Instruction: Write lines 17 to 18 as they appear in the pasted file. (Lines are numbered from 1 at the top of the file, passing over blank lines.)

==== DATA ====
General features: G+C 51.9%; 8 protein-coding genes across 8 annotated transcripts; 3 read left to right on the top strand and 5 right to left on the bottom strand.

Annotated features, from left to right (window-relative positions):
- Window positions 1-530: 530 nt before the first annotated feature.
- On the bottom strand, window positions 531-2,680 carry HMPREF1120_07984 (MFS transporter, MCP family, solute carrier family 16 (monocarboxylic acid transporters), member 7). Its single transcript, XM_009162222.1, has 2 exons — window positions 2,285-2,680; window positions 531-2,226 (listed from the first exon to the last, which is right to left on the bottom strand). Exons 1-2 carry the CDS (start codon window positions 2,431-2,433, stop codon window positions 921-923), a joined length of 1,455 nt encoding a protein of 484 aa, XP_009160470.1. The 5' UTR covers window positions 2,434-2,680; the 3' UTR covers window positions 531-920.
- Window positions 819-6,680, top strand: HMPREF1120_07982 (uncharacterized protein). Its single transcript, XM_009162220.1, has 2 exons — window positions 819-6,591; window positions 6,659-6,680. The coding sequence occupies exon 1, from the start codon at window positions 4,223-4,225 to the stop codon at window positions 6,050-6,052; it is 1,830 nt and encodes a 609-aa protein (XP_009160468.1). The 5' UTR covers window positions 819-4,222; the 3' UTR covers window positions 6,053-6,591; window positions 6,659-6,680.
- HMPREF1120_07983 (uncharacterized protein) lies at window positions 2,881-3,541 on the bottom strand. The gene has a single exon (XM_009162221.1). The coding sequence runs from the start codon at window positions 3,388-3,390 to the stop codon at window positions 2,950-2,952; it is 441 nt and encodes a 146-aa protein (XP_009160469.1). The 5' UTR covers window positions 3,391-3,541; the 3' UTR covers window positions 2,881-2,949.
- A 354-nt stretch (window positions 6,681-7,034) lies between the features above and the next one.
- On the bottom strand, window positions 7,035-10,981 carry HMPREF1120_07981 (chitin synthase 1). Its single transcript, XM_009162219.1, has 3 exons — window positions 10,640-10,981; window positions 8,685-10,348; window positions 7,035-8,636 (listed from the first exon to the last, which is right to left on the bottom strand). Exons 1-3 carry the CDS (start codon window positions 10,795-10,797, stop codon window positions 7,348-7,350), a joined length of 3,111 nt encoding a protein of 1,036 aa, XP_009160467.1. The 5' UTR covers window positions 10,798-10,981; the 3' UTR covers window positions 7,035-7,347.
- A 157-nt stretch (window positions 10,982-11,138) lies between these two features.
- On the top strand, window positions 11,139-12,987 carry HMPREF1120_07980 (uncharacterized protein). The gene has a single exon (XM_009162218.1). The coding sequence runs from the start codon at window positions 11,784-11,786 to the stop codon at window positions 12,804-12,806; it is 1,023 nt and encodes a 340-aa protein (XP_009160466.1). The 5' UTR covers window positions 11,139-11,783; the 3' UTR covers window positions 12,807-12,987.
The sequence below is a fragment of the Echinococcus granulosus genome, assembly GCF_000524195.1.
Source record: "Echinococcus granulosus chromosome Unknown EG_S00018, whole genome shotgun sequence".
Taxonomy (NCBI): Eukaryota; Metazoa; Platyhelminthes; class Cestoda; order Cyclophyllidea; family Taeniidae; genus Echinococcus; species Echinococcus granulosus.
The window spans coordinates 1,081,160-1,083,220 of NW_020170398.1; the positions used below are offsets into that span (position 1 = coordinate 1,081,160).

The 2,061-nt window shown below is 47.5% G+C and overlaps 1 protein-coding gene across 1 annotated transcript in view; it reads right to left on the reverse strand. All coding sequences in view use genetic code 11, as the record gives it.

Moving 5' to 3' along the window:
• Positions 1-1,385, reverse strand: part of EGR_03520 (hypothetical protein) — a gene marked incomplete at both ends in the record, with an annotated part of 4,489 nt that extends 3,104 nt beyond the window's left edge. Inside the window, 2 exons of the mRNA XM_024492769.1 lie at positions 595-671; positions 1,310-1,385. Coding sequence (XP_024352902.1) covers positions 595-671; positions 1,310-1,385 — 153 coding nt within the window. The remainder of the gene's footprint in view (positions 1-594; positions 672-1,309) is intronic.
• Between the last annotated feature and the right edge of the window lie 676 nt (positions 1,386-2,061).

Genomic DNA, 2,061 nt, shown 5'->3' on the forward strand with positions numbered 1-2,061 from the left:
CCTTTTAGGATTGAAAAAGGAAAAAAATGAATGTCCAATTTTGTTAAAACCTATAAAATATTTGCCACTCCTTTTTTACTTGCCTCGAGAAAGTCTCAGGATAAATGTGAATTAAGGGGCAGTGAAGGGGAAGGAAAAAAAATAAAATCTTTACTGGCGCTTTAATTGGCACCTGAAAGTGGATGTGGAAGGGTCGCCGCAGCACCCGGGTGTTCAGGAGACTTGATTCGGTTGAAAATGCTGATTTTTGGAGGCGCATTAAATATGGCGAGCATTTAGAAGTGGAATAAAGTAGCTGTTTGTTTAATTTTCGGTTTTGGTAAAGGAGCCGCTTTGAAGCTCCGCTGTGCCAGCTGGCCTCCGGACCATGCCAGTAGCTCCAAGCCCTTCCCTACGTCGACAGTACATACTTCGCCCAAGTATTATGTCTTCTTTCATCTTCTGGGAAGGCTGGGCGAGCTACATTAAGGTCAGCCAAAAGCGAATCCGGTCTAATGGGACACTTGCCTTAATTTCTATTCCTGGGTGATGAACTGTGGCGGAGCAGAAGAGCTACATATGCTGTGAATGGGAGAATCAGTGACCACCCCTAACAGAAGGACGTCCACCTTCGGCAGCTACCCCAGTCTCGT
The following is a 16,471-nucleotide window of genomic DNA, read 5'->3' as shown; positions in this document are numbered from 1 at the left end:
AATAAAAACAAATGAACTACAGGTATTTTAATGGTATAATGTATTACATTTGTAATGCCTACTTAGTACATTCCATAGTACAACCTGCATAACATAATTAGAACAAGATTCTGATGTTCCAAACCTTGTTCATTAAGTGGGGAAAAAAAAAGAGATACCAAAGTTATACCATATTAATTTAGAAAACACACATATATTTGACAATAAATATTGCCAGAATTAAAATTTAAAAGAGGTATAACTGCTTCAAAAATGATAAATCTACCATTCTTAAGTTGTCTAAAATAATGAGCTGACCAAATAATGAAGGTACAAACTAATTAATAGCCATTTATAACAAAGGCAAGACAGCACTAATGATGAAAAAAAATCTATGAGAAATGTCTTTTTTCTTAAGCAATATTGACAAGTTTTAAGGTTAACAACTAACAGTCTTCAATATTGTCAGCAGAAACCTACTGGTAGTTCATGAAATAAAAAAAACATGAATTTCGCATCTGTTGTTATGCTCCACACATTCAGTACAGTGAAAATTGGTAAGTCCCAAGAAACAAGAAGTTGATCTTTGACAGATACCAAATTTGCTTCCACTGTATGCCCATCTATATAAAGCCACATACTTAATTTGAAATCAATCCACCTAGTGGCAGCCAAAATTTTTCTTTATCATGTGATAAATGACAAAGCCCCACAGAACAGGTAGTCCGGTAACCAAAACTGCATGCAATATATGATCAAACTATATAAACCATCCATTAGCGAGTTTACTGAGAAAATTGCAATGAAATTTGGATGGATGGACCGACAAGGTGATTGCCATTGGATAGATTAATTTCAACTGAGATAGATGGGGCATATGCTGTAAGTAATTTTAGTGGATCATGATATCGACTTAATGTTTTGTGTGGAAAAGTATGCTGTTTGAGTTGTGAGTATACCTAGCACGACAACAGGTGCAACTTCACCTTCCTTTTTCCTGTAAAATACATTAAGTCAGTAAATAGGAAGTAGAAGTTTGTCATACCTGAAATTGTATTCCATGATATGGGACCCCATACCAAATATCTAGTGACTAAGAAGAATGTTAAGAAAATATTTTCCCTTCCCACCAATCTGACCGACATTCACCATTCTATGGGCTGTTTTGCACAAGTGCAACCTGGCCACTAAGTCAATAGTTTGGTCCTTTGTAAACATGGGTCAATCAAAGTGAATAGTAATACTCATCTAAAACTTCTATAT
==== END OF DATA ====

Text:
• Positions 1-1,385, reverse strand: part of EGR_03520 (hypothetical protein) — a gene marked incomplete at both ends in the record, with an annotated part of 4,489 nt that extends 3,104 nt beyond the window's left edge. Inside the window, 2 exons of the mRNA XM_024492769.1 lie at positions 595-671; positions 1,310-1,385. Coding sequence (XP_024352902.1) covers positions 595-671; positions 1,310-1,385 — 153 coding nt within the window. The remainder of the gene's footprint in view (positions 1-594; positions 672-1,309) is intronic.
• Between the last annotated feature and the right edge of the window lie 676 nt (positions 1,386-2,061).